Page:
To be protected under Section 504 of this law, according to the U.S. Department of Education, a student must “(1) have a physical or mental impairment that substantially limits one or more major life activities; or (2) have a record of such an impairment; or (3) be regarded as having such an impairment.”
To applause, Bukaj said she could find no requirement that medical proof be presented before the school grants an exemption. She asked the audience to hold its applause. “This is not a rally,” she said.
She asked the audience to listen to the answers so that the board can do some business it hasn’t been able to get to at the last couple of meetings when the mask debate dominated the discussion. “It’s critical that this board gets down to the business of what we need to do, so I’d really appreciate it,” she said.
Bukaj said she understood Bell’s point that consistency is needed. “We’re learning more as we go,” she said.
But then she took up Section 504 again and asked for a vote. “I don’t see that we have the ability legally to require medical proof for an accommodation,” she said. “That being said, everyone who was denied an accommodation through a 504 has the right for an appeal, and that could go to due process. I think that is overkill, unnecessary, and certainly not within the spirit of the department of health’s order. So I would like to make a motion that we follow the DOH’s order with respect to mask exemptions and immediately terminate the requirement for 504 medical proof.”
School board member Brian Carso, who, before the governor gave his order, unsuccessfully proposed a temporary mask mandate for DV, said the school does not have the authority to adopt Bukaj’s proposal.
“We don’t actually draft a 504 plan for kids,” he said. “It’s just that they have the same exemption as they would for a medical exemption as they would under a 504, under an IEP (individual education program) or under any other ADA (Americans with Disabilities Act) issues or a mask mandate that people got last year as well. So we’re not going to issue an actual 504, but we’re following the same criteria that we’ve used in the past for these various medical accommodations or exclusions.”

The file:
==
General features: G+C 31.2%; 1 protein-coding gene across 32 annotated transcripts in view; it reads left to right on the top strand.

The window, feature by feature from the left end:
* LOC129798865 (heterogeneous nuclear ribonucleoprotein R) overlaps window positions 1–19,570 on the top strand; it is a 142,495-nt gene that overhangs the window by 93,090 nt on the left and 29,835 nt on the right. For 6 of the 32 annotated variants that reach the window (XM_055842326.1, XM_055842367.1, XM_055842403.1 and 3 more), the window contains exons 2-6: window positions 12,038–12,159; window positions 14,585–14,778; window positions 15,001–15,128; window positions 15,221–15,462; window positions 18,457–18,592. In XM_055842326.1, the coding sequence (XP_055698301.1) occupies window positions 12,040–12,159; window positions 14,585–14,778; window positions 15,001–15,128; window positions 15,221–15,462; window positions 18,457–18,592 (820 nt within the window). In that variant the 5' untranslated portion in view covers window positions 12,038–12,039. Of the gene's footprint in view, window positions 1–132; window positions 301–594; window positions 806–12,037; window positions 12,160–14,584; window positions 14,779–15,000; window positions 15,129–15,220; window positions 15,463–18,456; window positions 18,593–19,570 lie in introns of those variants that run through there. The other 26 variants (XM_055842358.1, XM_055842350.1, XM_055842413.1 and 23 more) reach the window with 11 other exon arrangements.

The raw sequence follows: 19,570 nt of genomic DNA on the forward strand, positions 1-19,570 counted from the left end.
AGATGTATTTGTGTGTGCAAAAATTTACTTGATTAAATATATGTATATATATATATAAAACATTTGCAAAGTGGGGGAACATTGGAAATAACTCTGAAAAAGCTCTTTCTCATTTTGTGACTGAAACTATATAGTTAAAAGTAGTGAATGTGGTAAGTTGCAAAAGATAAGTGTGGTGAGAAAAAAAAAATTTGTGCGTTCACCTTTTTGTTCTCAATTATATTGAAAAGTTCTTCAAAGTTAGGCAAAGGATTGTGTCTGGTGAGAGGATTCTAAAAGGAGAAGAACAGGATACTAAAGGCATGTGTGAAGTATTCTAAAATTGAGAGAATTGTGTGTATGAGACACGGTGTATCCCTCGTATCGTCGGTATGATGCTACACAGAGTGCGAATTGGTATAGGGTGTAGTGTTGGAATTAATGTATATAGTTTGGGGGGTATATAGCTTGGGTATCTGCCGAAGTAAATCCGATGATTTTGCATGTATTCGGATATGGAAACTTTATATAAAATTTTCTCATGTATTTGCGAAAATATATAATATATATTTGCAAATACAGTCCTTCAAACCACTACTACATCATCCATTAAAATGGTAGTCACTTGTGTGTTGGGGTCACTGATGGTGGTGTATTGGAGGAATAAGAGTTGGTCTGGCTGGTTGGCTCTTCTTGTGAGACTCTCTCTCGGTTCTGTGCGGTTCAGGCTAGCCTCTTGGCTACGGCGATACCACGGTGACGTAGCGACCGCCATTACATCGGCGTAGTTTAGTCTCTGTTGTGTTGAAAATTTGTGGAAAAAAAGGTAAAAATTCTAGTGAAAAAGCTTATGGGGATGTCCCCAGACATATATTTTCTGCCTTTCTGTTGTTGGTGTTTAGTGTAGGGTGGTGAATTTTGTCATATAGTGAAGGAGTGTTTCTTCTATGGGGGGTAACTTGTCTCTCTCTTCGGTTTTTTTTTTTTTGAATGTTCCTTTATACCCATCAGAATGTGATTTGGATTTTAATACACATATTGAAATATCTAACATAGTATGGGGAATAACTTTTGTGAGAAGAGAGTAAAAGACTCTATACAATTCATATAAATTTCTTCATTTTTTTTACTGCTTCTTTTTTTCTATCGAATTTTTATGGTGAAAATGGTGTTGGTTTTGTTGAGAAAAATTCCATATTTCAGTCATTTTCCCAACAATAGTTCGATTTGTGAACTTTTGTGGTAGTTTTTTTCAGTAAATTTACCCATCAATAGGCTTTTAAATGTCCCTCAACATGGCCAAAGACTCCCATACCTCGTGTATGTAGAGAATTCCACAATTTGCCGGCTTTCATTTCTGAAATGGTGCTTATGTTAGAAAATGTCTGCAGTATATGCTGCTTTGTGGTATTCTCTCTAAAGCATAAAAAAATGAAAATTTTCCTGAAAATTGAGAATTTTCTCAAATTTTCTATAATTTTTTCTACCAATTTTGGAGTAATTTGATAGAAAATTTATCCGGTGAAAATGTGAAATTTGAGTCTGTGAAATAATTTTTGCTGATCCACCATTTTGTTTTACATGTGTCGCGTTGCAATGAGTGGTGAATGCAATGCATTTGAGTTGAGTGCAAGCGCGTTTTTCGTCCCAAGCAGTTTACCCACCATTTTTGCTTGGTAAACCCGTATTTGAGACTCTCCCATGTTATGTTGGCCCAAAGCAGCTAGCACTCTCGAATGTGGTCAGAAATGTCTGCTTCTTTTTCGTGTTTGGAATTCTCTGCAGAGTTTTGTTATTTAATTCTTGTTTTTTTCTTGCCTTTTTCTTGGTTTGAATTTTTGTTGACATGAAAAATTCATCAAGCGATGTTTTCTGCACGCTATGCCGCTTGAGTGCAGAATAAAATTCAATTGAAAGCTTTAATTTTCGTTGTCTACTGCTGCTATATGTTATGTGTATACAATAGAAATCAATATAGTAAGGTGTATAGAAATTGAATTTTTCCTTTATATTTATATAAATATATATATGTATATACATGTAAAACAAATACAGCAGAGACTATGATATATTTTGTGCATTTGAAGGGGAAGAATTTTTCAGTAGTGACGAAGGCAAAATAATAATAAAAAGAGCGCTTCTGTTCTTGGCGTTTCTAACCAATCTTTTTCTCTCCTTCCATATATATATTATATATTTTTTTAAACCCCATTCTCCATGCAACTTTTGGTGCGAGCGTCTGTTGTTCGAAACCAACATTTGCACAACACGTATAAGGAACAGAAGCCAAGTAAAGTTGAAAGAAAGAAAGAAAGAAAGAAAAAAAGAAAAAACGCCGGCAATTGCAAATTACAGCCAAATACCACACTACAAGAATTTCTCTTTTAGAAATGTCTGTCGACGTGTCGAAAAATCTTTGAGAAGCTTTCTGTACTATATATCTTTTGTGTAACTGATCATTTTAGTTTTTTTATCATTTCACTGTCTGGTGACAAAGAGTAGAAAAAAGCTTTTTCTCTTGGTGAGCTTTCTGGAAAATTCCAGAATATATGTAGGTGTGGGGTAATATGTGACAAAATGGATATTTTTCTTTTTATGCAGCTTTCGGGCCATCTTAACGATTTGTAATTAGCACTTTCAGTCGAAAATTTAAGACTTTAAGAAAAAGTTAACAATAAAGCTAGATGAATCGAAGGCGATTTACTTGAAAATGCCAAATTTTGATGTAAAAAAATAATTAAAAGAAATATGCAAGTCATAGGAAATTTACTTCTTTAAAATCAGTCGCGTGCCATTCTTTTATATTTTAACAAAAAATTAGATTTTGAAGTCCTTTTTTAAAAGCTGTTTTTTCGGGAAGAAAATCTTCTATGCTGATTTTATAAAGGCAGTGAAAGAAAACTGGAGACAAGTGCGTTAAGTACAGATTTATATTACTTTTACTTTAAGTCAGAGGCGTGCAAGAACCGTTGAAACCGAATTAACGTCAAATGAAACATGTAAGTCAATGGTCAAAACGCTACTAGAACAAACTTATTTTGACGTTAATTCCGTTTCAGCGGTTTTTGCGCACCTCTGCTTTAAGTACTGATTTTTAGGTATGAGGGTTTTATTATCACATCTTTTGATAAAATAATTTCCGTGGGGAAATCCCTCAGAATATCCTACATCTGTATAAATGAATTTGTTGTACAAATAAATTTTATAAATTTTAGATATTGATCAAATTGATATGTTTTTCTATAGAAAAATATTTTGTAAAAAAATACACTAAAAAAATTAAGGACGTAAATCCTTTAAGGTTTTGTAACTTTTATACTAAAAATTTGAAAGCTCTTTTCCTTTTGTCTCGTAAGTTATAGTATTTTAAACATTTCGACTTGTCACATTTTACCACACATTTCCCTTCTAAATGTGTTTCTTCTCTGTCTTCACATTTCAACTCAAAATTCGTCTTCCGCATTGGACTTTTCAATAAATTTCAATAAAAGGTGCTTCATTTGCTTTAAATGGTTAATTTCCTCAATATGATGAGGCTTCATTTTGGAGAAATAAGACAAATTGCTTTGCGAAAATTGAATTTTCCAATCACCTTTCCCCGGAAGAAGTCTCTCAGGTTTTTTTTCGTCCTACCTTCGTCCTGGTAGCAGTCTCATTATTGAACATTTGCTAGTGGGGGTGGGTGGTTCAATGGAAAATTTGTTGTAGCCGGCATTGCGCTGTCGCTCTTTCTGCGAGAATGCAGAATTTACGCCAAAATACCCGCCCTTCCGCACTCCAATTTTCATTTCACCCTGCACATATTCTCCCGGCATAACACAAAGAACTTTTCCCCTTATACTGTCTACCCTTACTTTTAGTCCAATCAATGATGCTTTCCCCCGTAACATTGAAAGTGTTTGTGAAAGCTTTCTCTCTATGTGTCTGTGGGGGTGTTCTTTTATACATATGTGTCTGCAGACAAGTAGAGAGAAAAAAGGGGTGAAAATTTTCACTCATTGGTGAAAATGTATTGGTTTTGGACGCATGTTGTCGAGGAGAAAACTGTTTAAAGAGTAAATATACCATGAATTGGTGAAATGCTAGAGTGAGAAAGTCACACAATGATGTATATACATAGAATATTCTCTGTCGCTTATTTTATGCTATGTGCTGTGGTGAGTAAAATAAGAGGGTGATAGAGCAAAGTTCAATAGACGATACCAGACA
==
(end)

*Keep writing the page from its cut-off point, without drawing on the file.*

Bukaj said Section 504 “more goes to accommodation for something that disrupts your ability to learn in the school setting.” She said she disagreed with Carso that the education department requires medical proof, “so I am putting forward a motion to vote on it.”
Carso said, “Just so you know, you’ll be voting against the education firms that we work with.”
Bell said allowing a medical exception based solely on a parent’s statement effectively turns a mandate into an option, “thus undermining the goal and intent of the order.” If a large number of exclusions are based on parents’ statements alone, the school board and administration may be having to defend themselves in a willful misconduct suit.
Carso said he’s been a lawyer since 1992 and taught constitutional law for the last 16 years. The issue should not be litigated in the auditorium, he said. “There are professionals who study education law, which is complex,” he said. “They are experts. They have advised us. We need to follow that law. If the rest of my colleagues want to put the district in legal jeopardy, you can do that on your own.”